10 Strange Fast-Food Items From Around the World

  • September 29, 2017
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On its face fast-food is really simplistic. It's always been basic items made cheap and served quickly. But what qualifies as “simplistic” changes depending on where you are in the world. Here's a quick list of ten of the strangest fast-food items from around the world.

#3 is trying way too hard.


Hot Dog Stuffed Pizza Crust (Various)

Stuffed crust may be the greatest innovation in pizza since the discovery of the mini bagel. But have we opened Pandora’s box? When we forgo cheese in favor of hot dogs, the answer is “yes, very yes.” Depending on what part of the world you’re in this delicacy more closely resembles the traditional pigs in a blanked than it does a pizza.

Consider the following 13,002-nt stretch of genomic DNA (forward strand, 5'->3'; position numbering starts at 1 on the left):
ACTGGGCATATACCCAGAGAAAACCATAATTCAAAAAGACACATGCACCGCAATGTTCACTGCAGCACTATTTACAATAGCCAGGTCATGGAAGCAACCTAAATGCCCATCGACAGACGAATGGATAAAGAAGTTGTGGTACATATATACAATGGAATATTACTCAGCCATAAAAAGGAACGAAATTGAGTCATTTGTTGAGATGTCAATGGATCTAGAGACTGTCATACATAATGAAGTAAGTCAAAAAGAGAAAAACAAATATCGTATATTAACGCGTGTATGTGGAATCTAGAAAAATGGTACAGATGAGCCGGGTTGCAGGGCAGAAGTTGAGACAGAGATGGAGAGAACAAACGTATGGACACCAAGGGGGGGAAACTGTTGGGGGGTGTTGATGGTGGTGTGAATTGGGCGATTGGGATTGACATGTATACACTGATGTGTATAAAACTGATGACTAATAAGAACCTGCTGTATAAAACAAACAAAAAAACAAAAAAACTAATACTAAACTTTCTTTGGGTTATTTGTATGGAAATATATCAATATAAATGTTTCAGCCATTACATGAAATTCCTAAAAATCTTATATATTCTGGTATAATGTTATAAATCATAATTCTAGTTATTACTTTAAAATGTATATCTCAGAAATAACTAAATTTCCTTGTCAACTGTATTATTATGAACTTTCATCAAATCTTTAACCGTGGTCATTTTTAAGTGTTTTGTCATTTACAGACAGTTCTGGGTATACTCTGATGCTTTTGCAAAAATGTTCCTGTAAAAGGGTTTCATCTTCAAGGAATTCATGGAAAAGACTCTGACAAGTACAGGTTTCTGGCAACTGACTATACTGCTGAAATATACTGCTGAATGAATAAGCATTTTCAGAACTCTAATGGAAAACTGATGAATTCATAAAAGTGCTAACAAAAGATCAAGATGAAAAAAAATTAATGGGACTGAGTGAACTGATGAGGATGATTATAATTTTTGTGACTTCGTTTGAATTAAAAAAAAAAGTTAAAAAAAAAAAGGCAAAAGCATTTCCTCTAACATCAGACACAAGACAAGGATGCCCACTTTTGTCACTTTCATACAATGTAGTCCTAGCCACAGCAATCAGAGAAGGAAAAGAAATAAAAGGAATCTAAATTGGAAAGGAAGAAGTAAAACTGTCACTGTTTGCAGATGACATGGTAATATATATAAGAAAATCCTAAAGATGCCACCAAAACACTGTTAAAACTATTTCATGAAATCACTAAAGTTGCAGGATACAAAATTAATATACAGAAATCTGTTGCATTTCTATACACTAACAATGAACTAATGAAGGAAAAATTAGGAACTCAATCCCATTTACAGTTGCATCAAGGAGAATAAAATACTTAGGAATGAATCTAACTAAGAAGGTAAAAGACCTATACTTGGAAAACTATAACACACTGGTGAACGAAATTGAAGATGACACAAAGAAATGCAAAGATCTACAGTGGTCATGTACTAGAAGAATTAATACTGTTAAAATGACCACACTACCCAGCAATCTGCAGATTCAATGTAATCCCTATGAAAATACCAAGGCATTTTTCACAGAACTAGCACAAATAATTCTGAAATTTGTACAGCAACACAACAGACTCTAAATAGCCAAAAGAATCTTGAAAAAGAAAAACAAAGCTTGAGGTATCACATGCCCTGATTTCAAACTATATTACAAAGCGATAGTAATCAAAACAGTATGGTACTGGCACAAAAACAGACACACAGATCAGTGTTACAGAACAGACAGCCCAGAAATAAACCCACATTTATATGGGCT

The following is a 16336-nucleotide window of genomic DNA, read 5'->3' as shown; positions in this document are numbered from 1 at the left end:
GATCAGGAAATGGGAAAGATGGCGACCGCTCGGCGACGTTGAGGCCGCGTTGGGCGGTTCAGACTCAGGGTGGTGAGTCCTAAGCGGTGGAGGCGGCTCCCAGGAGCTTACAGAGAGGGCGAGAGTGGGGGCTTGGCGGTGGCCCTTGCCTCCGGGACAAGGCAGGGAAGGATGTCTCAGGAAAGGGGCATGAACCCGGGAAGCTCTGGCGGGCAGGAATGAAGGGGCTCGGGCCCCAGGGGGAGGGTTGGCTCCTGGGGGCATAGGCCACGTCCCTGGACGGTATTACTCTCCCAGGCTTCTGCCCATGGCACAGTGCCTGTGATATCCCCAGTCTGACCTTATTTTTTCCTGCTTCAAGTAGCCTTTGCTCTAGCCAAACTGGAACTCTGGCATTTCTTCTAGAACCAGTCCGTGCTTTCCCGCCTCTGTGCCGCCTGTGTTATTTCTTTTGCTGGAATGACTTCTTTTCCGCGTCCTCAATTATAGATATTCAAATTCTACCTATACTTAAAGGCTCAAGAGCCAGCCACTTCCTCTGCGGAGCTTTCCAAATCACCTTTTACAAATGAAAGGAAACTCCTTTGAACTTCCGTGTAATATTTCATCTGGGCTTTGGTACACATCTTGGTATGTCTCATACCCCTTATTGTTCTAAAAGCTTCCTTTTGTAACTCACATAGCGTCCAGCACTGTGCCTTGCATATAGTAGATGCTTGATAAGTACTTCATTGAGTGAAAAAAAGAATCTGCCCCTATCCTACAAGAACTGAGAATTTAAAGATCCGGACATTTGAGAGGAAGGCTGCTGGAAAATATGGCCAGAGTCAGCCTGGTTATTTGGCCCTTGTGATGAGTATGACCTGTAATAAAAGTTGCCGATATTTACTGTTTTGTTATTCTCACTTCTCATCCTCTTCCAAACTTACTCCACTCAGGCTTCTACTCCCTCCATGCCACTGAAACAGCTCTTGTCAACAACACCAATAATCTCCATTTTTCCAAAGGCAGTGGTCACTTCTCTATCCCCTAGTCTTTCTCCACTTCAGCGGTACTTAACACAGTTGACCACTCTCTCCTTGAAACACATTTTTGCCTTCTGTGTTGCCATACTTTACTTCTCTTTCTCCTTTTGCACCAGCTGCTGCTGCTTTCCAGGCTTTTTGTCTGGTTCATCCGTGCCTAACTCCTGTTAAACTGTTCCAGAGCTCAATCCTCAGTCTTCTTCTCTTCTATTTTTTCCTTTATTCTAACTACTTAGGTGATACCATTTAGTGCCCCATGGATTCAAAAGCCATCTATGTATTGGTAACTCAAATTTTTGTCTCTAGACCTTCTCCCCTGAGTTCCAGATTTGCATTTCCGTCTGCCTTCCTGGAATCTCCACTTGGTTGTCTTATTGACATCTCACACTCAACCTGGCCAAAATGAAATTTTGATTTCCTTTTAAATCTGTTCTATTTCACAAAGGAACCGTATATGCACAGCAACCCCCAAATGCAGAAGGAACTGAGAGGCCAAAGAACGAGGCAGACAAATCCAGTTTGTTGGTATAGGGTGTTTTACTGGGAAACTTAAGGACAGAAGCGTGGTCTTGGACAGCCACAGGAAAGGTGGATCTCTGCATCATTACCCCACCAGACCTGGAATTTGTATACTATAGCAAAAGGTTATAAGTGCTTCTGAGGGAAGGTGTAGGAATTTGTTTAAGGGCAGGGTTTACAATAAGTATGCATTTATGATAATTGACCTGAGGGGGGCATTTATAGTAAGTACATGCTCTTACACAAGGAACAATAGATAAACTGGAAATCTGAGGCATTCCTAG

Windows 7 Whopper (Japan)

Imagine a whopper made with seven patties. No other bells or whistles: just a giant version of the iconic hamburger. This special promotion was meant to celebrate the release of windows 7. Can you picture actually getting your mouth wrapped around it?


Buffalo Chip Doughnut (United States)

The doughnut tinkerers at Tim Hotron’s concocted this hodgepodge of snacks for the 2014 New York State Fair. The yeast doughnut features buffalo sauce, crushed chips sprinkled on top, and ranch dressing, all of which makes sense if it weren’t served via pastry.


Double Down Dog (Philippines)

The infamy of KFC’s Double Down assumed an even weirder form as it traveled overseas. The strangest of all is the Double Down Dog, which is a hot dog wrapped in a piece of fried chicken complete with sauce and cheese. It was only available in select restaurants, fifty per location.


McAfrika (Norway)

The bare bones of this sandwich are a burger and salad wrapped in pita bread (McDonald’s says this is based on a traditional African dish). But protest resulted almost instantly since it was advertised, mostly due to timing: large parts of Africa were experiencing famine and starvation at the time it was released. Rather than pull the sandwich McDonald’s instead allowed aid workers and protesters to collect money and advertise at participating stores.